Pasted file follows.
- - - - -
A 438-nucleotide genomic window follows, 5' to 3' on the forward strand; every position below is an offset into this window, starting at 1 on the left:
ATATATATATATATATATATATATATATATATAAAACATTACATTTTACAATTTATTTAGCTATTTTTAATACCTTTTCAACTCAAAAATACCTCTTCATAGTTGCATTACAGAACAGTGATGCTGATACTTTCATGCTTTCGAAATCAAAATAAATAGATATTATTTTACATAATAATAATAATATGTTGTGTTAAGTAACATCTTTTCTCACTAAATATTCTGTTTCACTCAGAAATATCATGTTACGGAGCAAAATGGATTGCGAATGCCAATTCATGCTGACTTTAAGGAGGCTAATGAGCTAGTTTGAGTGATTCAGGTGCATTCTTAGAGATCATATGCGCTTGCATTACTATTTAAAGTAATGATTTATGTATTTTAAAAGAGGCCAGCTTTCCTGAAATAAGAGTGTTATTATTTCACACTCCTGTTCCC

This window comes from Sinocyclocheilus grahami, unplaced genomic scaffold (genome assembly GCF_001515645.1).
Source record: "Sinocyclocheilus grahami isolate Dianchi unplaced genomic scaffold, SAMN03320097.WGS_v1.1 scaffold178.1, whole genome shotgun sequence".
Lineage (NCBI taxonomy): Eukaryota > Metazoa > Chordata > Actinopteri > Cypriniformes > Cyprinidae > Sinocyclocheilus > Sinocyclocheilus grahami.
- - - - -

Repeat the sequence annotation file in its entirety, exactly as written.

A 438-nucleotide genomic window follows, 5' to 3' on the forward strand; every position below is an offset into this window, starting at 1 on the left:
ATATATATATATATATATATATATATATATATAAAACATTACATTTTACAATTTATTTAGCTATTTTTAATACCTTTTCAACTCAAAAATACCTCTTCATAGTTGCATTACAGAACAGTGATGCTGATACTTTCATGCTTTCGAAATCAAAATAAATAGATATTATTTTACATAATAATAATAATATGTTGTGTTAAGTAACATCTTTTCTCACTAAATATTCTGTTTCACTCAGAAATATCATGTTACGGAGCAAAATGGATTGCGAATGCCAATTCATGCTGACTTTAAGGAGGCTAATGAGCTAGTTTGAGTGATTCAGGTGCATTCTTAGAGATCATATGCGCTTGCATTACTATTTAAAGTAATGATTTATGTATTTTAAAAGAGGCCAGCTTTCCTGAAATAAGAGTGTTATTATTTCACACTCCTGTTCCC

This window comes from Sinocyclocheilus grahami, unplaced genomic scaffold (genome assembly GCF_001515645.1).
Source record: "Sinocyclocheilus grahami isolate Dianchi unplaced genomic scaffold, SAMN03320097.WGS_v1.1 scaffold178.1, whole genome shotgun sequence".
Lineage (NCBI taxonomy): Eukaryota > Metazoa > Chordata > Actinopteri > Cypriniformes > Cyprinidae > Sinocyclocheilus > Sinocyclocheilus grahami.